“A nice summer house is a garden goal for many people,” says Phil Pritchard from Williams & Goodwin in North Wales. “It often feels like an extra room away from the main property and can be utilised as anything from a place to relax, an office, a man cave or a playroom for the children.” 


There are ways to maximise the impact of an existing summer house, too. “If you have a summer house, it is worth making sure the wood has been treated so that it is weather proof and you can easily give it a face lift by adding a touch of colour,” suggests Andrew Lodge from Andrew Lodge Estate Agents in Surrey. “There are so many good quality garden paints available in neutral tones.”


Don’t forget the impact that a child’s opinion may have on the decision makers, advises John Newhouse from Roseberry Newhouse in North Yorkshire. “Buyers may love the idea of a summerhouse or man cave, and of course children will be drawn to tree houses or play areas.” 


Simon Miller at Holroyd Miller suggests caution, though. “The truth is that some people like hot tubs or summer houses and some don’t. Additions of this kind shouldn’t be thought of in terms of re-sale, however, well looked-after and presented in the right way, they will certainly present something unique and a lifestyle image that potential buyers can see the value in.”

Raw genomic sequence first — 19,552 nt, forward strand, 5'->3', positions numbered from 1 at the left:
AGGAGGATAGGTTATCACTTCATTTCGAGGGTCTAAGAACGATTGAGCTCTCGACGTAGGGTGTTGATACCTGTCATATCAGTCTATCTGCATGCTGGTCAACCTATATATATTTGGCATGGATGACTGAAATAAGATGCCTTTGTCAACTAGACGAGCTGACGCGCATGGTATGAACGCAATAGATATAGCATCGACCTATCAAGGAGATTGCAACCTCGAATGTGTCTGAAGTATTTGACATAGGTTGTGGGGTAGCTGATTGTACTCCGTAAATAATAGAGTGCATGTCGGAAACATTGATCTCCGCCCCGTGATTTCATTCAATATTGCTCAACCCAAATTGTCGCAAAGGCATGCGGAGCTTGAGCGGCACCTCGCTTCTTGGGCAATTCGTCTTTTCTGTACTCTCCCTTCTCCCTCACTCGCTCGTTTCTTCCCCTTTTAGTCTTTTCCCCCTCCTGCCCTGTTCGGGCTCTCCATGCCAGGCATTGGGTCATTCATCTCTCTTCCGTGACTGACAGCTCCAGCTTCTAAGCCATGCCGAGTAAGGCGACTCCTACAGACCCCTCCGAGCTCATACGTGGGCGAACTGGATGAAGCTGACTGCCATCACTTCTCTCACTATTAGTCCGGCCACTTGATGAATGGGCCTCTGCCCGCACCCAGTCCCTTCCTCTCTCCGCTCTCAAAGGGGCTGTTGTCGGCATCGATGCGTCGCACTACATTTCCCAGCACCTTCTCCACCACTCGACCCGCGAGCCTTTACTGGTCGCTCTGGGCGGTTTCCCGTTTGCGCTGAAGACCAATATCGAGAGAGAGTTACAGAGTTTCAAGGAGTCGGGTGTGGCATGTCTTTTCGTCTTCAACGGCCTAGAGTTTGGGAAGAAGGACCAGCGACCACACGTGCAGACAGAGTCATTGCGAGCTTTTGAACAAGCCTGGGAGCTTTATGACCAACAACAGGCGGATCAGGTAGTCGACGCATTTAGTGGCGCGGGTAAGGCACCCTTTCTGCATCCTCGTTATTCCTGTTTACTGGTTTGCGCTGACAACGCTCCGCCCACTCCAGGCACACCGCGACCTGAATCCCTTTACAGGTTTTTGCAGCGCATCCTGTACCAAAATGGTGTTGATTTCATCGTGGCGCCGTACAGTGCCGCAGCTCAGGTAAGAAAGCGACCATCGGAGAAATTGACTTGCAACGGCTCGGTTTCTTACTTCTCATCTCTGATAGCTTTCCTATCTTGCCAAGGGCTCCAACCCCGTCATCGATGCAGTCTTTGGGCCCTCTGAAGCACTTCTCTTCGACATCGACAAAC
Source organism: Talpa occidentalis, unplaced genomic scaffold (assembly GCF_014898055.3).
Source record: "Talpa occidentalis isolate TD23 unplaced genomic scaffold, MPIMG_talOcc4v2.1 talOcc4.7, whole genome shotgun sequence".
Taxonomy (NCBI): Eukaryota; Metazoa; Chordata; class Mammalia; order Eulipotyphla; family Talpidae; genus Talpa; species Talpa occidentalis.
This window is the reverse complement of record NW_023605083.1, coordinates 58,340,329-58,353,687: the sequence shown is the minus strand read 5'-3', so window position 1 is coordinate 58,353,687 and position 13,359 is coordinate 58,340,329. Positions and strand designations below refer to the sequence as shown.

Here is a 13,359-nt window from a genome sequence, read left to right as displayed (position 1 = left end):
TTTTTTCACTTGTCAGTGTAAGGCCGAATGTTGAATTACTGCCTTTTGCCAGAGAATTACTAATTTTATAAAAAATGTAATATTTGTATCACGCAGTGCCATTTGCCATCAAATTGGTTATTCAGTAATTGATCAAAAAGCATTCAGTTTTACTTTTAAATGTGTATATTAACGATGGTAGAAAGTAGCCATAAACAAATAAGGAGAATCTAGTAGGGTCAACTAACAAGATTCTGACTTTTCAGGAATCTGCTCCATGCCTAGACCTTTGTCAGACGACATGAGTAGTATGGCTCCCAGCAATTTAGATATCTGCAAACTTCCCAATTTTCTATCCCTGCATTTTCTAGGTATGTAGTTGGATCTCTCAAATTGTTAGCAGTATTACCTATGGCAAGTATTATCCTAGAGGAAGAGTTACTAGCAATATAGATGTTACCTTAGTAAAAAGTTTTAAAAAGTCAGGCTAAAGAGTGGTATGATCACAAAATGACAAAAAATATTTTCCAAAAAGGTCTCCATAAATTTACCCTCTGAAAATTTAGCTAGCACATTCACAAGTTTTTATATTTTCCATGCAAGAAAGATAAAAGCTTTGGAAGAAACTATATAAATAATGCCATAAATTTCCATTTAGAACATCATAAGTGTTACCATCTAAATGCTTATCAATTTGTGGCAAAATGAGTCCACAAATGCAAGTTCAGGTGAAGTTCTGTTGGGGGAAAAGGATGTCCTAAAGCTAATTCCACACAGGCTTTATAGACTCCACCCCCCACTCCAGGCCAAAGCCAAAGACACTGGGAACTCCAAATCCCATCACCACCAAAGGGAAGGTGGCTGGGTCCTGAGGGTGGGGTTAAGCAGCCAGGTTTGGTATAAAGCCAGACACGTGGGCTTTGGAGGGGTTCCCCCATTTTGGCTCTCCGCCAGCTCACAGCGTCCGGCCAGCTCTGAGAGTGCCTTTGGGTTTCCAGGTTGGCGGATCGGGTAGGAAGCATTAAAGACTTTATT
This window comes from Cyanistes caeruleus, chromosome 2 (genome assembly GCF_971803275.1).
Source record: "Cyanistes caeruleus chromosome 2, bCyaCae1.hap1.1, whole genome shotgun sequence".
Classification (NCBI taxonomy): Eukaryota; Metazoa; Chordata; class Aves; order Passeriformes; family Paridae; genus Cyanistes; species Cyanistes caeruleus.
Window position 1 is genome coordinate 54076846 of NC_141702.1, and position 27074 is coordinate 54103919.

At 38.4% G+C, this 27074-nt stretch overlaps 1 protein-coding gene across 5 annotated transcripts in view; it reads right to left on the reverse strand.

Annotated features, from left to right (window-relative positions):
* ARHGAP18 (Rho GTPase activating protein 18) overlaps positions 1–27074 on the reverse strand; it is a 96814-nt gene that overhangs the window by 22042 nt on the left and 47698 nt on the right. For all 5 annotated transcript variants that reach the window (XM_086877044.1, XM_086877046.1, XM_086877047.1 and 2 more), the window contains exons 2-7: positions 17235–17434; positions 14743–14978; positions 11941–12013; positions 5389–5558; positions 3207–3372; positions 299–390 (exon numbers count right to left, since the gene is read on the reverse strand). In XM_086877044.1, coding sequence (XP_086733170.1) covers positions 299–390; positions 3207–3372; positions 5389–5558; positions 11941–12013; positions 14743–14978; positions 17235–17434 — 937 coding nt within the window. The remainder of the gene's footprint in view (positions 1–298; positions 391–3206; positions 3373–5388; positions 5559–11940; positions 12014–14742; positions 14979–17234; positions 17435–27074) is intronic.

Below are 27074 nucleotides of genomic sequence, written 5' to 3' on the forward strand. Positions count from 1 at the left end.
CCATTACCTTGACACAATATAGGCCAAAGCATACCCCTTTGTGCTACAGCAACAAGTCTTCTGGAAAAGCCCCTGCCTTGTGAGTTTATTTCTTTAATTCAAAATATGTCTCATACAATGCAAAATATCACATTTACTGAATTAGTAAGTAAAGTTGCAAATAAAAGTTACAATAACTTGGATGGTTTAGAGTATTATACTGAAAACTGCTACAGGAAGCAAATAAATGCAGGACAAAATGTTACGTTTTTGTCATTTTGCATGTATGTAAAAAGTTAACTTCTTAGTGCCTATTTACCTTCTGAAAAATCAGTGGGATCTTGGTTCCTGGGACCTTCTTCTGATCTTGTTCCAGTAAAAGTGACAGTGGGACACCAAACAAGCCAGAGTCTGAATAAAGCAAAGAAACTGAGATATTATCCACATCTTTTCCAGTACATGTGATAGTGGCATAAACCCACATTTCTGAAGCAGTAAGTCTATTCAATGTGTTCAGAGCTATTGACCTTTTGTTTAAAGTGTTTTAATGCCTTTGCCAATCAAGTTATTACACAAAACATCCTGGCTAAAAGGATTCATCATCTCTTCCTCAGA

5. Add some shed-quarters 


Sheds are not only practical, but they are coming back into fashion. They can be used from anything as a useful place to store bikes and lawnmowers to a garden retreat. 


“By putting up a good-sized shed, you are adding a useful storage space for gardeners and families with outdoor furniture and even toys,” says Andrew Lodge. 


Many people choose to work from home, and an insulated shed could provide the perfect home office. John Newhouse says: “Additional space in the shape of pods, studios or cabins provide potential work space options for house hunters.” 




6. A little paint goes a long way 


If you’re looking to spend less to add value to your property, don’t underestimate the impact of a good coat of paint on fences, sheds and other wood in the garden.